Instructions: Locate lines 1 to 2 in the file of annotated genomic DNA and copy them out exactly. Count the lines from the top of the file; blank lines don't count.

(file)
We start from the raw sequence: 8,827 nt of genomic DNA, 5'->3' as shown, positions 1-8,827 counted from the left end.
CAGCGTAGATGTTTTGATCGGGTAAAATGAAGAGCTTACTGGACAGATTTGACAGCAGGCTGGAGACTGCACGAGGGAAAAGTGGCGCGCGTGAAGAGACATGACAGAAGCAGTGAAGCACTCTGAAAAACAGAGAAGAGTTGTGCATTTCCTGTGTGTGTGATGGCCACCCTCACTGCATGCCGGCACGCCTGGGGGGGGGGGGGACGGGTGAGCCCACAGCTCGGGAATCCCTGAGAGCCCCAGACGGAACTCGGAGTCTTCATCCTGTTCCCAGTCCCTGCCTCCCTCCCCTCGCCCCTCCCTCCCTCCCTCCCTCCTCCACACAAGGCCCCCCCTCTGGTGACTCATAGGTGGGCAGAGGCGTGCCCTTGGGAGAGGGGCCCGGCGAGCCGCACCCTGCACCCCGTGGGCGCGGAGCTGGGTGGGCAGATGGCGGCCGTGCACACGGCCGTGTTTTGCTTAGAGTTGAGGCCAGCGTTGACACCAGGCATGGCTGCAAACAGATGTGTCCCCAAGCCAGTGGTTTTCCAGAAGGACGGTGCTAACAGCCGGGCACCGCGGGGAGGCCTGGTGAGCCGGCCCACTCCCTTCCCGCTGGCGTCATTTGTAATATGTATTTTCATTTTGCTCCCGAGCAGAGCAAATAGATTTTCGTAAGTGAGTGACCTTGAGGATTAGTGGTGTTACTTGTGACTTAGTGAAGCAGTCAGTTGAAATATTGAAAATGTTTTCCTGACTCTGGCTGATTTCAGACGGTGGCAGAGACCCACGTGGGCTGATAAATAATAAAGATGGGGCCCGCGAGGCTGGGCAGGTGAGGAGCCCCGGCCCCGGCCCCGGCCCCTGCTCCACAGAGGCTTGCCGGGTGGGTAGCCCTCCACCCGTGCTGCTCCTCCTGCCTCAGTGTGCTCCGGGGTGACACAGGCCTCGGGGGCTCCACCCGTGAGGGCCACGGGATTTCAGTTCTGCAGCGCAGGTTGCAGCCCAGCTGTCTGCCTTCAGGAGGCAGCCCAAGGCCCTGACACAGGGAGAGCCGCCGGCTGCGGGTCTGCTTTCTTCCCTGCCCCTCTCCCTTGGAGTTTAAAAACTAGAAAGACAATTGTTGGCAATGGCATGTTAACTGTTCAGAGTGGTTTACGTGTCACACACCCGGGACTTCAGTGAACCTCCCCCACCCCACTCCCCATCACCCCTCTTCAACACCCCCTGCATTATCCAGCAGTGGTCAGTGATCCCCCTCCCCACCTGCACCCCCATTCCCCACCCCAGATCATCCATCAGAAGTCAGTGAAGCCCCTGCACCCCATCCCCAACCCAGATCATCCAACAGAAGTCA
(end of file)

We start from the raw sequence: 8,827 nt of genomic DNA, 5'->3' as shown, positions 1-8,827 counted from the left end.
CAGCGTAGATGTTTTGATCGGGTAAAATGAAGAGCTTACTGGACAGATTTGACAGCAGGCTGGAGACTGCACGAGGGAAAAGTGGCGCGCGTGAAGAGACATGACAGAAGCAGTGAAGCACTCTGAAAAACAGAGAAGAGTTGTGCATTTCCTGTGTGTGTGATGGCCACCCTCACTGCATGCCGGCACGCCTGGGGGGGGGGGGGACGGGTGAGCCCACAGCTCGGGAATCCCTGAGAGCCCCAGACGGAACTCGGAGTCTTCATCCTGTTCCCAGTCCCTGCCTCCCTCCCCTCGCCCCTCCCTCCCTCCCTCCCTCCTCCACACAAGGCCCCCCCTCTGGTGACTCATAGGTGGGCAGAGGCGTGCCCTTGGGAGAGGGGCCCGGCGAGCCGCACCCTGCACCCCGTGGGCGCGGAGCTGGGTGGGCAGATGGCGGCCGTGCACACGGCCGTGTTTTGCTTAGAGTTGAGGCCAGCGTTGACACCAGGCATGGCTGCAAACAGATGTGTCCCCAAGCCAGTGGTTTTCCAGAAGGACGGTGCTAACAGCCGGGCACCGCGGGGAGGCCTGGTGAGCCGGCCCACTCCCTTCCCGCTGGCGTCATTTGTAATATGTATTTTCATTTTGCTCCCGAGCAGAGCAAATAGATTTTCGTAAGTGAGTGACCTTGAGGATTAGTGGTGTTACTTGTGACTTAGTGAAGCAGTCAGTTGAAATATTGAAAATGTTTTCCTGACTCTGGCTGATTTCAGACGGTGGCAGAGACCCACGTGGGCTGATAAATAATAAAGATGGGGCCCGCGAGGCTGGGCAGGTGAGGAGCCCCGGCCCCGGCCCCGGCCCCTGCTCCACAGAGGCTTGCCGGGTGGGTAGCCCTCCACCCGTGCTGCTCCTCCTGCCTCAGTGTGCTCCGGGGTGACACAGGCCTCGGGGGCTCCACCCGTGAGGGCCACGGGATTTCAGTTCTGCAGCGCAGGTTGCAGCCCAGCTGTCTGCCTTCAGGAGGCAGCCCAAGGCCCTGACACAGGGAGAGCCGCCGGCTGCGGGTCTGCTTTCTTCCCTGCCCCTCTCCCTTGGAGTTTAAAAACTAGAAAGACAATTGTTGGCAATGGCATGTTAACTGTTCAGAGTGGTTTACGTGTCACACACCCGGGACTTCAGTGAACCTCCCCCACCCCACTCCCCATCACCCCTCTTCAACACCCCCTGCATTATCCAGCAGTGGTCAGTGATCCCCCTCCCCACCTGCACCCCCATTCCCCACCCCAGATCATCCATCAGAAGTCAGTGAAGCCCCTGCACCCCATCCCCAACCCAGATCATCCAACAGAAGTCA